Because of its commitment to minority business development, Frito-Lay received numerous awards, including being named Advocate of the Year by the White House Commission of Private Sector Initiatives, and Corporation of the Year by the Dallas Regional Minority Purchasing Council and the Atlanta Business League. Focus was also able to arrange for Los Angeles Mayor Tom Bradley to present a proclamation to Frito-Lay for the company's efforts in minority business development.

"If You Share Our Commitment To Quality, You Could Have A Share of Our Business," theme developed by the agency was used as the general theme for company’s overall purchasing program for years.


To increase name awareness and usage of Frito-Lay products among Black and Hispanic consumers, Focus Communications developed a weekly syndicated recipe column that ran in 75 Black and Hispanic newspapers across the United States. Titled, "Quick and Easy Meals" and "Recectas Rapidas Para La Familia," the recipes ran for years and showed consumers how to use Frito-Lay products when preparing family meals. A toll-free telephone number was provided with each recipe. The recipe columns provided Frito-Lay with "free advertising" and increased its market exposure in two very important market segments.


Focus Communications developed the "Celebration of Achievement" education kit which served as a valuable instructional tool for teachers in teaching Black history. Containing little-known facts about the many contributions of Black Americans, the information was distributed to school districts in the top ten Black markets across the United States.


Frito-Lay's Minority Business Development program is now recognized as a national model, and its support of Black women has been applauded. Both of these groups are now an important segment of the company's consumer base.

Central State University, a predominantly black, state-supported university in Ohio, had established a goal to increase its student enrollment by 25 percent within one year. Five months before the start of the fall academic school year (a traditionally slow period for student recruitment) the agency developed and implemented a strategic marketing plan designed to provide Central State University with access to potential students.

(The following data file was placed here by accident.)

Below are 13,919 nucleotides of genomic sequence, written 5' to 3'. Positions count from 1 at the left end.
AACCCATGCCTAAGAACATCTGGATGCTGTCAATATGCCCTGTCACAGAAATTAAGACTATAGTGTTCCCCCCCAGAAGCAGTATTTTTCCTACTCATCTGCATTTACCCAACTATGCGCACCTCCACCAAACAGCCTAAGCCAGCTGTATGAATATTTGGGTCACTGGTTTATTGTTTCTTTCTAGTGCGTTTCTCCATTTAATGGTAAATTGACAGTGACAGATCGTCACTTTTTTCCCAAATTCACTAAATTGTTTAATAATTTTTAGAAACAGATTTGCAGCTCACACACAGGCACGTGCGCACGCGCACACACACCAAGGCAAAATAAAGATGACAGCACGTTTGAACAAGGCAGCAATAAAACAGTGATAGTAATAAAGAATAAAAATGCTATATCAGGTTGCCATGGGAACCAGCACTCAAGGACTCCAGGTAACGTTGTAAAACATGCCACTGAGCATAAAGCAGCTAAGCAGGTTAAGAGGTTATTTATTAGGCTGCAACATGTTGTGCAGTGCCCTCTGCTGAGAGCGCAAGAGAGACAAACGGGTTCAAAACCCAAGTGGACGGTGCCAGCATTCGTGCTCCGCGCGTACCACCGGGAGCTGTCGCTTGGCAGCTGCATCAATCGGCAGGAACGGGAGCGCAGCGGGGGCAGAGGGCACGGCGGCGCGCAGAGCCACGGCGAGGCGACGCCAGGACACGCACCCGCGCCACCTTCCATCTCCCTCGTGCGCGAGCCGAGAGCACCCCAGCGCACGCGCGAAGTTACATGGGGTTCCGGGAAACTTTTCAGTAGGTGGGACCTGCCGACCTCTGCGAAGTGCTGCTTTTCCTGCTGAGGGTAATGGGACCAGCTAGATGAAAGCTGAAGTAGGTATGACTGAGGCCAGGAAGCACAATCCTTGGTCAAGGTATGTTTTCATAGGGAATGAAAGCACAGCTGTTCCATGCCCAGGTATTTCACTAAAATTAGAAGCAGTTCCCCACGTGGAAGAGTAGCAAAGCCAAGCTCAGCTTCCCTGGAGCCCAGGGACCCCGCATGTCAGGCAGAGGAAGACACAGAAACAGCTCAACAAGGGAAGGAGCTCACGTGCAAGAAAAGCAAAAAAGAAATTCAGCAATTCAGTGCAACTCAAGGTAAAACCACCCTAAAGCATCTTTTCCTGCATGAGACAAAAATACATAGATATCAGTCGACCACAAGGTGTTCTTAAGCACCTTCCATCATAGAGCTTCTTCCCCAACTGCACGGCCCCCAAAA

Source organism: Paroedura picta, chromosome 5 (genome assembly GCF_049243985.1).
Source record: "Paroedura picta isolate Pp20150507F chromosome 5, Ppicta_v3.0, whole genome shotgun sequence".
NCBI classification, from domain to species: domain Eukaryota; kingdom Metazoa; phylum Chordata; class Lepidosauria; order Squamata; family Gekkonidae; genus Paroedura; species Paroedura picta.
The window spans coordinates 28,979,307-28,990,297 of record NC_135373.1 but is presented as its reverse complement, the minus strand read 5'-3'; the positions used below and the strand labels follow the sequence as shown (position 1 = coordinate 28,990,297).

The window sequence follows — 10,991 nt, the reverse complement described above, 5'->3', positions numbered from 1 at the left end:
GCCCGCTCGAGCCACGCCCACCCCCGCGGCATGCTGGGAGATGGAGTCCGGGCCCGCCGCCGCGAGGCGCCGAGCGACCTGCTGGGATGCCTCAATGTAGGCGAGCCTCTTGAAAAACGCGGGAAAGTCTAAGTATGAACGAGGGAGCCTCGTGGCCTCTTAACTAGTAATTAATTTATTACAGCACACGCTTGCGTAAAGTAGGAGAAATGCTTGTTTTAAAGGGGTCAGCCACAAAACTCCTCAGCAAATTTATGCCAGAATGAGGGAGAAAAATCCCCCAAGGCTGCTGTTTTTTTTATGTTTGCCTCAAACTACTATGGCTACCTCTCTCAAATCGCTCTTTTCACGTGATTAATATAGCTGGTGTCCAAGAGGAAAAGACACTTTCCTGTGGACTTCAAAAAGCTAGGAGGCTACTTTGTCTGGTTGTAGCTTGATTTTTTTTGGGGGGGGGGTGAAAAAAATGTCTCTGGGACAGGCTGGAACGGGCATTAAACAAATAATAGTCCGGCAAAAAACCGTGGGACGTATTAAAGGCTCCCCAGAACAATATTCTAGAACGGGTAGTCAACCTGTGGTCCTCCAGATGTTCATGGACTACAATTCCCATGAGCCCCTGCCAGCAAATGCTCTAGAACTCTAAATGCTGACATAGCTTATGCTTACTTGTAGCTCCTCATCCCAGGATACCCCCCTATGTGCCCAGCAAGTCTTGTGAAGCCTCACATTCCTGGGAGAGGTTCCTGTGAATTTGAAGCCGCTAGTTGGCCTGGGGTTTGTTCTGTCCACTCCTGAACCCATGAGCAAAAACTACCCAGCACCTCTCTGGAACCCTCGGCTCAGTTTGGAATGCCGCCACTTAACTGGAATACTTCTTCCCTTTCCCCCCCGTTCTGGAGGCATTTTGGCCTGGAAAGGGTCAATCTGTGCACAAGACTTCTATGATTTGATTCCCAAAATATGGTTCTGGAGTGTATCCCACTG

The agency contacted churches and other community groups in Ohio's four major African American markets: Cleveland, Cincinnati, Dayton, and Columbus to set up recruitment fairs on successive weekends in the summer.

Five strategic communication tools were used: Community Relations, Advertising, Media Relations, Direct Mail, and Telemarketing.


Focus sought and obtained permission from religious organizations in the abovementioned key Ohio cities (Cleveland, Cincinnati, Dayton, and Columbus) to host recruitment fairs at their respective churches. Members of the university's alumni association and civic organizations joined to circulate flyers and promote these recruitment fairs at their respective churches.


To expand the university’s base and to support the recruitment fairs, the agency created, developed, and executed a first-ever radio and print advertising campaign under the theme: "Discover Central State University... where dreams become reality for the university." An eight-week schedule of ads was concentrated before the recruitment fairs and continued until the start of the school year.


Media relations consisted of leveraged advertising dollars with newspaper articles, editorials, public service announcements, and interviews on public affairs shows. The newspaper articles featured recent Central State University graduates launching great careers. . Arthur E. Thomas, then president of the university, wrote print editorials and appeared on radio public affairs shows broadcast interviews with university officials, students, and alumni.


As part of its strategy to re-position Central State University as a first-class institution of higher learning, the agency produced a direct mail and general admissions brochure for prospective students and their parents. Each piece depicted a high technology and quality of lifestyle theme that became the focal point of the university's marketing strategy.


Focus Communications identified and recommended that the University hire a telemarketing manager to coordinate that critical function. The university's telemarketing staff played a key role in locating prospective students at high schools, churches and community centers, and tracking them through the final admissions process.


At the end of a four-month period, Central State University officials reported a 20 percent increase in student enrollment.